Sunday, July 1, 2007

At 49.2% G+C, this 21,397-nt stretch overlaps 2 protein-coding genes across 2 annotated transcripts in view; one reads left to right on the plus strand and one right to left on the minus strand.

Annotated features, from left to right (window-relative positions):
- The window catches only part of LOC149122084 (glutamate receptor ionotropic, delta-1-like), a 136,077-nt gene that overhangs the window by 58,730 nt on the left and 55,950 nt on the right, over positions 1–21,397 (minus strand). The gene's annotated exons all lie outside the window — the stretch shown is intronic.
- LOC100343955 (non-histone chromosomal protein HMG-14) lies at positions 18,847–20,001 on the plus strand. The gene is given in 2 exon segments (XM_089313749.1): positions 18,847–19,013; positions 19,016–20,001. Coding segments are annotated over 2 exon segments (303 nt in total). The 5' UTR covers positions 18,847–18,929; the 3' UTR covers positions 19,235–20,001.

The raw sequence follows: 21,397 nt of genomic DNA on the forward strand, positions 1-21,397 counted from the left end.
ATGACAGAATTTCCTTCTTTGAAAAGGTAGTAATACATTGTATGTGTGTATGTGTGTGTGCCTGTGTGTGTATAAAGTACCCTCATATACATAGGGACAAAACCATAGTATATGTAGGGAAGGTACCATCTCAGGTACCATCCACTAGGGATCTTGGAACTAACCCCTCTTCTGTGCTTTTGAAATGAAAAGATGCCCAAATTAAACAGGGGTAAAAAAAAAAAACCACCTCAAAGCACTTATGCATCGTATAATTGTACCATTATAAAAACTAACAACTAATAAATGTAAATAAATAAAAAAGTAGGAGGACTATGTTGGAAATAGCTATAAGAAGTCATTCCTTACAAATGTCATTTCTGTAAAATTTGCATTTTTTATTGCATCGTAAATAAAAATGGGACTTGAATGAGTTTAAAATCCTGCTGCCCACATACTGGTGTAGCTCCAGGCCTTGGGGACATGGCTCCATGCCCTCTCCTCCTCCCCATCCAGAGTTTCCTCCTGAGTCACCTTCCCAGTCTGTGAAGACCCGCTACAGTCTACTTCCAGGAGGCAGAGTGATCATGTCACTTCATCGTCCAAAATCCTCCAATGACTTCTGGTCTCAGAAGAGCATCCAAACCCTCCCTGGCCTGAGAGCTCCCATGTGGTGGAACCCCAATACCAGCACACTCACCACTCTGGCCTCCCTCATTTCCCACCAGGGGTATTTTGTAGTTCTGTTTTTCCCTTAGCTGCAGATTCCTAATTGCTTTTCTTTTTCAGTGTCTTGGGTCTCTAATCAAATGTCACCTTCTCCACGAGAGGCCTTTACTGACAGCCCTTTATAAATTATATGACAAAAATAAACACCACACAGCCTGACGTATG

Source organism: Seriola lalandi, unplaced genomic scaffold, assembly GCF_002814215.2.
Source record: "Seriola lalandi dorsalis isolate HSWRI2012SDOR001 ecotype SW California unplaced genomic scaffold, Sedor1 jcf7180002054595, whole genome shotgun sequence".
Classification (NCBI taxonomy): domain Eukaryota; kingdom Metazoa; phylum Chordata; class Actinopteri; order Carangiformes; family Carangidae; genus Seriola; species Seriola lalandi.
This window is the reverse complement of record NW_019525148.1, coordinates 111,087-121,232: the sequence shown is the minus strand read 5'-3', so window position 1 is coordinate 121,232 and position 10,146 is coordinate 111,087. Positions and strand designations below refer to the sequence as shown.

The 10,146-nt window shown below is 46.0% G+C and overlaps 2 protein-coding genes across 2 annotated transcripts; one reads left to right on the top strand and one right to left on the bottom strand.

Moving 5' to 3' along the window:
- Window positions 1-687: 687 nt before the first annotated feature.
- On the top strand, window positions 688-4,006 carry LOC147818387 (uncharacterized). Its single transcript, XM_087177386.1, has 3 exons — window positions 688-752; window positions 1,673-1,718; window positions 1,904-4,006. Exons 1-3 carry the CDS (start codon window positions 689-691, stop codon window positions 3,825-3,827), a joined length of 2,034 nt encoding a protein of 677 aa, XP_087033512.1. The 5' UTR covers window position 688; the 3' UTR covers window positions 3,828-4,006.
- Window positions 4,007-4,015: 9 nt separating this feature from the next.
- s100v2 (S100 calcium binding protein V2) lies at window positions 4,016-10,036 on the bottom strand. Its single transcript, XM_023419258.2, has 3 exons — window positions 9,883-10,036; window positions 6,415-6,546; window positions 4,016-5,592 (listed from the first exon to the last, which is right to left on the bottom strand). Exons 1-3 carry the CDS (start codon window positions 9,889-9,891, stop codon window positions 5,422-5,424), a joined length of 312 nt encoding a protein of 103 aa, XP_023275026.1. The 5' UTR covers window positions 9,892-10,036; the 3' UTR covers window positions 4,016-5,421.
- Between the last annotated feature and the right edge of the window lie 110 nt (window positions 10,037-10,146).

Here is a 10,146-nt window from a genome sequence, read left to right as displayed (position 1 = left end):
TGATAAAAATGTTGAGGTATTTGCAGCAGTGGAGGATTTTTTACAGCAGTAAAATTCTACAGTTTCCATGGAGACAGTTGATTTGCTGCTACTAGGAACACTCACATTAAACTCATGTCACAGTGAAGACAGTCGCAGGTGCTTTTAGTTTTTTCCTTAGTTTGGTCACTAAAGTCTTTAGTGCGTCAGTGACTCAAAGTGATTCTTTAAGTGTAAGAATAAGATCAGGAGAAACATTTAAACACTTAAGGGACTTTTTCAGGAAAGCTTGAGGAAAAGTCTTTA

As the beginning of my aging process, the 30's age group which I shall be entering very soon, begins to kick in I have begun classifying the chapters of my existence into a penultimate (as if the next will be my last) autobiography of "could-have-beens", "should-have-beens" and, still possibly, "may-bes". I see this as an almost common practice among people of all persuasions. Honestly, who wouldn't want to see what things would have been, could have been, or, may be in some sort of strange objective state of observation from an alien vantage point? Imagine standing on the promontory of a not-so-foreign shore and having the ability to erase all traces of overcast in the sky, merely to view the azure light reflecting from the sky and the sea. There are several instances in each of these three categorys that I would give whatever metaphysical substratum that I have to see their endless run of possibilities: the few loves that I had (and some that I still have) and gave up willingly, the family members that I delivered the short shrift to, only to have their death tear what remaining heart I had from my living corpse, the philanthropy that I hope to disseminate to the ones that need it the most, the books that I will eventually compose, all in the name of humanity and without any egoistic ends. While all of these memories are vital and buttress my psychology, they decompose everything non-psychological. I am of a scientific mind and have little faith in any kind of "soul" or "heart", but something in the back of my brain makes me wonder "If you feel it, doesn't that make it so?" I deny this question and push off emotional content for the most part, however, on nights like this where the only comfort comes from a bottle of red, I descend to the more human end of the psyche and indulge my humanity in questions of a more metaphysical nature. Maybe I do harbour a belief in something beyond the atom, beyond fermions and bosons, maybe even beyond strings. The philosophy of physics invested a deep inspiration and reverence in me, almost of a religious kind, but it seems almost empty in a way. Science works, but observation of the Scientific Method only goes so far. The "may-be" category is the lone straggler in the pack. It's slow, unknown, and, to a point, unpredictable. I do not believe that science can predict my "may-bes" even with a know-how of statistics and probability well beyond our current knowledge. Many people would consider the human brain a computer that has a single occupation; to predict outcomes, but the future is not an outcome that can be predicted easily. In this aspect, the future can be our sworn enemy, or, depending on your personal vantage point, our sworn ally. You can't predict what the future holds, but you can have a relatively decent view from the correct footing. I guess that my autobiography from here "may-be" more ad lib than I expected.